Yes, we can adapt. Us and the gulls and the rats. But it will be awfully lonely out there.

    For 40 years, Stephen Kress has traveled to the same Maine islands each spring, has watched the same puffin couples return year after year to raise their chicks. Now he doesn't know what to think. "I've seen colonies go up and down, and I know one year doesn't make a pattern, but you can't help but wonder. We've worked decades to build those populations up, and in 2013 we lost a third. That's pretty dramatic."

    Still, Kress, who calls himself a perennial optimist ("Who else would start Project Puffin?"), will head back out this May, on the heels of this winter's cold snap. He plans to outfit a few birds with GPS devices in hopes of finding the key places where they feed and overwinter. Perhaps there are new refuges to be found, places just a little colder or more resilient, where a puffin can still be a puffin. In May, the Puffin Cam will go live, a new chick will get a new name, and a fresh batch of schoolkids will tune in to get a look at their brave new world.

    Monday, May 26, 2014

    Graphic: If we hit a climate-system tipping point because of methane, our carbon dioxide problem is immaterial

    “We have to control methane immediately, and natural gas is the largest methane pollution source in the United States. If we hit a climate-system tipping point because of methane, our carbon dioxide problem is immaterial. We have to get a handle on methane, or increasingly risk global catastrophe.”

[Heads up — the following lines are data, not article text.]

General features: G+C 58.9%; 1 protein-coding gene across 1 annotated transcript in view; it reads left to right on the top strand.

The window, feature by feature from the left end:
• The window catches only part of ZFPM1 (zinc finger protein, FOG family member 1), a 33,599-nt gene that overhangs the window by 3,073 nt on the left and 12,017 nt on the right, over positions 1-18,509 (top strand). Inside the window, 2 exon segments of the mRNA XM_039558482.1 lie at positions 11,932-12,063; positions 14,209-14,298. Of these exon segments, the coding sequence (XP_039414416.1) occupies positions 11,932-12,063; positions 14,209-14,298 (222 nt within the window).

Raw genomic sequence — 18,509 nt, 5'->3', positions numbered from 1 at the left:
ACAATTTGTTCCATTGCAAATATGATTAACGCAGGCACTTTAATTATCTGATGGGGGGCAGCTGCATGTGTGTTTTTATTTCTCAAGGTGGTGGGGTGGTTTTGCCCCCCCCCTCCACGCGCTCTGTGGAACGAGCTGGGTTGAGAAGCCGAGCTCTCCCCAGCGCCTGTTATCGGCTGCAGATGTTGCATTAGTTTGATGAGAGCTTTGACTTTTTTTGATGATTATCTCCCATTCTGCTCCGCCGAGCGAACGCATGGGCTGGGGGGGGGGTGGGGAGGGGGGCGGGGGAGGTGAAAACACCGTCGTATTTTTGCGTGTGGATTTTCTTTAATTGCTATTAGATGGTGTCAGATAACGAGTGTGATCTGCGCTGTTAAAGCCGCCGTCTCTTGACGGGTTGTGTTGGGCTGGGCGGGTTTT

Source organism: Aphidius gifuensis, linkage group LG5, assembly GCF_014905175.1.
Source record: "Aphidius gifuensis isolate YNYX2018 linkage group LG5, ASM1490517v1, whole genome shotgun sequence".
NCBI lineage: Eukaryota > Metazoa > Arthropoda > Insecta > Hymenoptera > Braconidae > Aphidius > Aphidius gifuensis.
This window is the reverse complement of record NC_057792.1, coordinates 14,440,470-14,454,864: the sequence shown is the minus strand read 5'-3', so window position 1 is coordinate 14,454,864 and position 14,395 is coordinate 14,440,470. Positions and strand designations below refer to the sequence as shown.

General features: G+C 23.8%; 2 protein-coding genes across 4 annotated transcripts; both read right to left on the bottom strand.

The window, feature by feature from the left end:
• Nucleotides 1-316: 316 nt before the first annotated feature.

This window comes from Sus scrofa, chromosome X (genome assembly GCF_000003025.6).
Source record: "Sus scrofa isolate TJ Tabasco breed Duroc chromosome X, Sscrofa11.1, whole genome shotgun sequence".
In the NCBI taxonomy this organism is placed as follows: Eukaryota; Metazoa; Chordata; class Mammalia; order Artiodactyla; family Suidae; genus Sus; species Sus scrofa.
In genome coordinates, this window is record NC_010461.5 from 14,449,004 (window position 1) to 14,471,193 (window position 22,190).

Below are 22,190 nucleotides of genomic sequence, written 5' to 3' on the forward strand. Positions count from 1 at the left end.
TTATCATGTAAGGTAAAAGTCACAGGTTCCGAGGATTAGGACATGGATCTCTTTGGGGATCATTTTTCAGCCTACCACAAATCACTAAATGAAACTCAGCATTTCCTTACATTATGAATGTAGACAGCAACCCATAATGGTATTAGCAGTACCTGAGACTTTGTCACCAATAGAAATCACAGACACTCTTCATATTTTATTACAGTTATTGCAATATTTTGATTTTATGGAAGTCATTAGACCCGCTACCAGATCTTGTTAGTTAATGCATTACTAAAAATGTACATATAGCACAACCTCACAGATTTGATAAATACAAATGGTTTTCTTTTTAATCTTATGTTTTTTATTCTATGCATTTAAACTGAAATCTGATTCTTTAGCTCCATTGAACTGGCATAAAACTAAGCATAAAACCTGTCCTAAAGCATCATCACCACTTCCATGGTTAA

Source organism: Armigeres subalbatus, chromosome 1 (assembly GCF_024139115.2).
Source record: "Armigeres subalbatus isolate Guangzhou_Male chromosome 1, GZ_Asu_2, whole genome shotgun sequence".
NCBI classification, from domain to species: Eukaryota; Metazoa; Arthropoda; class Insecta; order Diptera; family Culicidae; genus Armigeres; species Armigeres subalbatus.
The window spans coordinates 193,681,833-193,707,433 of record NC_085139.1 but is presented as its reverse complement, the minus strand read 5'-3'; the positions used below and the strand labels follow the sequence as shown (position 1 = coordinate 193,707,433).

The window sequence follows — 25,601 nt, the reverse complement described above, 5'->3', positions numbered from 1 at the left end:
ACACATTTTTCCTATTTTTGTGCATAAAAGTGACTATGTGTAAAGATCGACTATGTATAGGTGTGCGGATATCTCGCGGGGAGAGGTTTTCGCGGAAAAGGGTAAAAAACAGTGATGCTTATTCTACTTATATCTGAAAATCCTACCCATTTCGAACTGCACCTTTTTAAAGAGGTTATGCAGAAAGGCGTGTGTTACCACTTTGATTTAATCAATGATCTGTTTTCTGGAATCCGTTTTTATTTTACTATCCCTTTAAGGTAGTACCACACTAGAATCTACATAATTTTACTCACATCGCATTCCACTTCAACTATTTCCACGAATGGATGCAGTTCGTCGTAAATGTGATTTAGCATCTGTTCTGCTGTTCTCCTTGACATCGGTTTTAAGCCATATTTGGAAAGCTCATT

‘Catastrophe’ Claim Adds Fuel to Methane Debate

    Excess methane is often burned off from oil and gas production and distribution systems.
    Credit: Center for Enabling New Technologies Through Catalysis

    ‘Catastrophe’ Claim Adds Fuel to Methane Debate
    Bobby Magill, May 15th, 2014

    A Cornell University scientist's claims that oil and gas development is so harmful to the climate that methane emissions and oil and gas production in general need to be cut back immediately to avoid a "global catastrophe" are adding more fuel to the scientific debate over the climate implications of shale oil and gas production.

    Fossil fuels production is the largest methane pollution source in the U.S., and ignoring those emissions will lead to a climate change “tipping point” from which there is no return, Cornell environmental biology professor Robert Howarth said in a statement Wednesday. He was unavailable for an interview.

    Though scientists say there are avenues to preventing catastrophe other than curbing methane emissions, Howarth’s previous research with Cornell environmental engineering professor Anthony Ingraffea and others concluded that the climate impact of natural gas produced from shale — most of which involves hydraulic fracturing, or fracking — may be worse than that of coal and crude oil. That's because methane leaks from natural gas production have a greater effect on the climate than carbon dioxide emissions, Howarth said.

    Over a 100-year timeframe, methane is about 34 times as potent as a climate change-driving greenhouse gas than carbon dioxide, and over 20 years, it's 86 times more potent. Of all the greenhouse gases released by humans globally, methane contributes more than 40 percent of all radiative forcing, a measure of trapped heat in the atmosphere and a measuring stick of a changing climate, Howarth said.